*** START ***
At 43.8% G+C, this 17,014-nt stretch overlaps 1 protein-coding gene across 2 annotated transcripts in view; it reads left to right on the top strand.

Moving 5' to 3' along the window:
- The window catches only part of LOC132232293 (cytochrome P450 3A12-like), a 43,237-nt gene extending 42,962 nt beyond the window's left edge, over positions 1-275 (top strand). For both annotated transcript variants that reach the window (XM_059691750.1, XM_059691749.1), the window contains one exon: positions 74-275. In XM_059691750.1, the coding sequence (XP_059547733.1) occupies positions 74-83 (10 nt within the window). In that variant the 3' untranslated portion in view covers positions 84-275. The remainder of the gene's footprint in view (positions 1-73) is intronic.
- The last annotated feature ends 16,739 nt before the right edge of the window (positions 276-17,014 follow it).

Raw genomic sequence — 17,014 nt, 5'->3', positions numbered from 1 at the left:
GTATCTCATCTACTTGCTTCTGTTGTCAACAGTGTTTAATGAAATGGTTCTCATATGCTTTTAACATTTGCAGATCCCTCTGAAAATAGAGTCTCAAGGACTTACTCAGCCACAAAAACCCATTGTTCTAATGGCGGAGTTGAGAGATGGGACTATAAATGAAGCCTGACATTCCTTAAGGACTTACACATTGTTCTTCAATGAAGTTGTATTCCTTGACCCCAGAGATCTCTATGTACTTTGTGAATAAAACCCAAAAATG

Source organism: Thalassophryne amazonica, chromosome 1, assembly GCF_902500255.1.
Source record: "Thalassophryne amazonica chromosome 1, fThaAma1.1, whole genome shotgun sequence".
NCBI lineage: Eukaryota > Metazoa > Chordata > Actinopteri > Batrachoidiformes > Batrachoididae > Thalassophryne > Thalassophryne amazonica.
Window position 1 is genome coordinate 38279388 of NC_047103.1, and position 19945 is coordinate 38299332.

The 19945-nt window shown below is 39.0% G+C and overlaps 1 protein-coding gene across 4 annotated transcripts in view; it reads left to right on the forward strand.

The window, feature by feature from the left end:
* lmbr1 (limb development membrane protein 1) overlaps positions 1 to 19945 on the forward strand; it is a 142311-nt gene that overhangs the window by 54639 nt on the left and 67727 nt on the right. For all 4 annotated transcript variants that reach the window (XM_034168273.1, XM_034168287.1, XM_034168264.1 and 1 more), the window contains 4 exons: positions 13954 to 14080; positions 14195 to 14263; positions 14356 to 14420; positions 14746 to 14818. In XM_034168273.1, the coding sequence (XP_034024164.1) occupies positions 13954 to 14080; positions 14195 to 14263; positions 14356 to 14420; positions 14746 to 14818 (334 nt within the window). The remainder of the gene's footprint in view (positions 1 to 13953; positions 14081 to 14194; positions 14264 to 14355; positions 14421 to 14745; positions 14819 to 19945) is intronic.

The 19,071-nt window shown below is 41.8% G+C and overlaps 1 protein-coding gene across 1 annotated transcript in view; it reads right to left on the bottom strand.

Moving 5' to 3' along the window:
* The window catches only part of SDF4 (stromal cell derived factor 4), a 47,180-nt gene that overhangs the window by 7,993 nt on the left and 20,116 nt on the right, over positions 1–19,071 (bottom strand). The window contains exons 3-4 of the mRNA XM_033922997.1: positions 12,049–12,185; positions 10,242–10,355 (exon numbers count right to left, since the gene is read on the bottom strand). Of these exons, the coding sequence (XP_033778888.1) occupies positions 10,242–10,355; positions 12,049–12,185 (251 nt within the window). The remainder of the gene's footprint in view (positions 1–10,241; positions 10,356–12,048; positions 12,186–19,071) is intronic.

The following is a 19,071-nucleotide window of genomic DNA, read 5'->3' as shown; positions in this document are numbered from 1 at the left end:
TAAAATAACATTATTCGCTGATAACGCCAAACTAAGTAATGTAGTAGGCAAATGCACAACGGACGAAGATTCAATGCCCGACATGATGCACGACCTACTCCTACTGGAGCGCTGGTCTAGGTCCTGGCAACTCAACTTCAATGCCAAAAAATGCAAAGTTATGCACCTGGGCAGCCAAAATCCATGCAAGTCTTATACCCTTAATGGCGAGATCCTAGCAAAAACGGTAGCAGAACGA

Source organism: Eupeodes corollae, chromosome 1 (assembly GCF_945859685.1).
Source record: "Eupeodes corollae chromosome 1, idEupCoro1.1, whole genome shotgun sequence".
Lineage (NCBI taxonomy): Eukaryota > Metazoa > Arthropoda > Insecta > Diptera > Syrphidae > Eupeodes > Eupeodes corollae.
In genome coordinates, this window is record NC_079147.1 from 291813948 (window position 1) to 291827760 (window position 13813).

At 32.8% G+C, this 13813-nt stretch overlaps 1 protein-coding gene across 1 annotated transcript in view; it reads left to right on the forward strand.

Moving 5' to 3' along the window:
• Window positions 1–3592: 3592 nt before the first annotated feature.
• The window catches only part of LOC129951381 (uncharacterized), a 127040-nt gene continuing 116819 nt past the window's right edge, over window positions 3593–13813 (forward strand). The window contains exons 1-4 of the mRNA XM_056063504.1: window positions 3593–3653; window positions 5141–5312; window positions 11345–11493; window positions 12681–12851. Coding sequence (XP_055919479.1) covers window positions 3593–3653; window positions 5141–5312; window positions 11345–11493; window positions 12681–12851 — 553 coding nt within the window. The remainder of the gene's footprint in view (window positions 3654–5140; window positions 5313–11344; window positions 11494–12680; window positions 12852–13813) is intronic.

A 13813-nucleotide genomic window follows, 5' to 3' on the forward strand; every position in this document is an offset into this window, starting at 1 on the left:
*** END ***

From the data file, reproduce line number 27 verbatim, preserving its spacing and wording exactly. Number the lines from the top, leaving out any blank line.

A 13813-nucleotide genomic window follows, 5' to 3' on the forward strand; every position in this document is an offset into this window, starting at 1 on the left: